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De Blasio's Plans For City Schools Go Well Beyond Universal Pre-K

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When it comes to the next Mayor's plans for education, the conversation has focused on universal pre-K getting more support and charter schools getting less, but it turns out that Bill de Blasio has laid out a lot more of his plans for city schools. NY1's Lindsey Christ filed the following report.

Everyone wants to know who the next schools chancellor will be, but the chancellor's job is to execute the mayor's vision, and that involves much less speculation.

Bill de Blasio's campaign website includes 3,500 words of education pledges and plans, most of which hasn't been discussed much.

"It's really a change of emphasis and tone," said Clara Hemphill of the Center for NYC Affairs at The New School. "The previous administration said there are two things we want you to do. We want you to graduate kids on time, and we want you to get the math and reading scores up. What de Blasio is saying, there are other things, which are important, too."

Things like health clinics and family support services, which de Blasio plans to incorporate into 100 "community schools" built over the next four years.

De Blasio says that he'll allow students to carry cellphones and require schools to serve free breakfast in the classrooms, something many teachers oppose.

When it comes to feasibility, though, some of his education plans raise red flags. Changing how students are admitted to Stuyvesant, Bronx Science and Brooklyn Tech, and raising taxes to pay for universal pre-K, both require new state laws. Other pledges set high goals, like "Ensure Every Child Receives Arts Education," which de Blasio defines as following state regulations. Currently, just half the elementary schools do that. Or "Ensure All Students Are Reading at Grade Level by Third Grade."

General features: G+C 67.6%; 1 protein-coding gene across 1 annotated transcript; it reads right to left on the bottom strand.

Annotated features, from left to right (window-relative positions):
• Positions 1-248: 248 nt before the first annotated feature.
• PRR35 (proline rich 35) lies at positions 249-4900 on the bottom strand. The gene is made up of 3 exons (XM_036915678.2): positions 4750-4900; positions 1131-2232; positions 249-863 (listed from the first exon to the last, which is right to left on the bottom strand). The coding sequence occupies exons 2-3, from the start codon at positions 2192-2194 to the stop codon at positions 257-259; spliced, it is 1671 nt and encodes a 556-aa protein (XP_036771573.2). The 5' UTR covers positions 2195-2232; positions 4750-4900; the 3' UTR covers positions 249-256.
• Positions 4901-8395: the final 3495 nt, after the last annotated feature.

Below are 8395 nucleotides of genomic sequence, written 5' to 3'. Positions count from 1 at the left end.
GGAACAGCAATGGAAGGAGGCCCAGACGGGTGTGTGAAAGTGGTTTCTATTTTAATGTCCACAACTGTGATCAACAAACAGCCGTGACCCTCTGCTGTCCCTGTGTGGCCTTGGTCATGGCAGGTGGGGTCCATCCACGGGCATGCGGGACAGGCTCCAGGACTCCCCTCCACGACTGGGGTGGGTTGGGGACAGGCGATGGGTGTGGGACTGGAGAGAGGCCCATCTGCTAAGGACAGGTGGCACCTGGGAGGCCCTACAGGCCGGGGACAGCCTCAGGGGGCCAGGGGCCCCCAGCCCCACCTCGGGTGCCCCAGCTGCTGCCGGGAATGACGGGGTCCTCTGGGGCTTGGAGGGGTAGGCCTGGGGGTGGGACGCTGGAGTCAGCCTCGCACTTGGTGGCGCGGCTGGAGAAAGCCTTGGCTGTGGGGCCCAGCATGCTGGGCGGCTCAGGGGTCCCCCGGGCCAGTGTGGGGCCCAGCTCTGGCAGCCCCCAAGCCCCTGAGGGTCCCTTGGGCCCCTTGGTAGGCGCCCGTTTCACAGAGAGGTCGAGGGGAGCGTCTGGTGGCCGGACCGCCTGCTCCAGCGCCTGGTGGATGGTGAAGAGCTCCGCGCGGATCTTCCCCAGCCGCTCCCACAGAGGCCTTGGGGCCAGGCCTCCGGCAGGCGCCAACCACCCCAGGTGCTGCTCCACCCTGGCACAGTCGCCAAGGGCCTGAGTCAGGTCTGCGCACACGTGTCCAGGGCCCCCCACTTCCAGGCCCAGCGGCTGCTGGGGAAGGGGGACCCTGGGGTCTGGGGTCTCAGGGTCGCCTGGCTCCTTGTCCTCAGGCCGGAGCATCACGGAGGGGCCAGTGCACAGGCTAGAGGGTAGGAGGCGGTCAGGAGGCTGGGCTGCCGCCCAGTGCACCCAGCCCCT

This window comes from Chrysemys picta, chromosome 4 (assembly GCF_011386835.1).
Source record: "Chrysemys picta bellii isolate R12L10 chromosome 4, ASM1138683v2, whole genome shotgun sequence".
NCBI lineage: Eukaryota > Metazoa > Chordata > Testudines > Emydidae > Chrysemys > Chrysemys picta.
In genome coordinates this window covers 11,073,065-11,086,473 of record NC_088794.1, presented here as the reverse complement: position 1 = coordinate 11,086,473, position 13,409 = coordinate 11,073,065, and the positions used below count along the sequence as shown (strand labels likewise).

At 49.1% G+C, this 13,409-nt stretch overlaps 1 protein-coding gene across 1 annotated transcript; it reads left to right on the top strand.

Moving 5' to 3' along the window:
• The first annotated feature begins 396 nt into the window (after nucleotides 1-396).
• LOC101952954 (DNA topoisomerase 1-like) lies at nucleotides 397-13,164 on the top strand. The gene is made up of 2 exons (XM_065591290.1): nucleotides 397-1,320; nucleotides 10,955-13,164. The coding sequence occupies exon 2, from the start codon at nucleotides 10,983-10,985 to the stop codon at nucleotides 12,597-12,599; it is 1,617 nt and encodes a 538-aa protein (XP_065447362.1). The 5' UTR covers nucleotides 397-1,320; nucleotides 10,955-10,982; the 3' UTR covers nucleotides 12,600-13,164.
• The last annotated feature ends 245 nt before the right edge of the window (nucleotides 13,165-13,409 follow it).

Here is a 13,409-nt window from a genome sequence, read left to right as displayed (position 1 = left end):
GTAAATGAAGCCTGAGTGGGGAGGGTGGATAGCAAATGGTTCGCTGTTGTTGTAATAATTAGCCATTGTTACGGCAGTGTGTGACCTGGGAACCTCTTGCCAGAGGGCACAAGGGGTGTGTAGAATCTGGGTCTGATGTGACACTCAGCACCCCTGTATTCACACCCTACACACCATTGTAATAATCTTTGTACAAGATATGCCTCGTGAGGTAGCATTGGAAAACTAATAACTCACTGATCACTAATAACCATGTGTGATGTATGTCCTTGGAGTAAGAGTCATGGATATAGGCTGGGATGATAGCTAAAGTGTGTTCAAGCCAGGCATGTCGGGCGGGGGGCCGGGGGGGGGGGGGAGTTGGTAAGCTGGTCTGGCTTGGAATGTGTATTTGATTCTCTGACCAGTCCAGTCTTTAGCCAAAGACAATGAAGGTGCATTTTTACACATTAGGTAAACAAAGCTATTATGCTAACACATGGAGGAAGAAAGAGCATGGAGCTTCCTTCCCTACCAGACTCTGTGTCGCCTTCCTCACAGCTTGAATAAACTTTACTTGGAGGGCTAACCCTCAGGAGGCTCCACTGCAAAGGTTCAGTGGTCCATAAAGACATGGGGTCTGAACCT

"One hundred percent of anything is not feasible, but it is feasible to put a real focus on reading in the elementary school grades," Hemphill said.

Though de Blasio has been critical of the mayor on education, there's a lot that may stay the same.

"I think we'll see a change of tone, I think we'll see a change of emphasis, but I don't think he'll blow up the system and start from scratch," Hemphill said.

De Blasio plans to keep the New York City Police Department in charge of school safety, which will disappoint civil libertarians, who want educators to manage all discipline. He'll also maintain control over whether schools share space, something he'd said he might give local parent councils more say over. And the soon-to-be mayor is clear: schools will continue to be held accountable for how their students perform.

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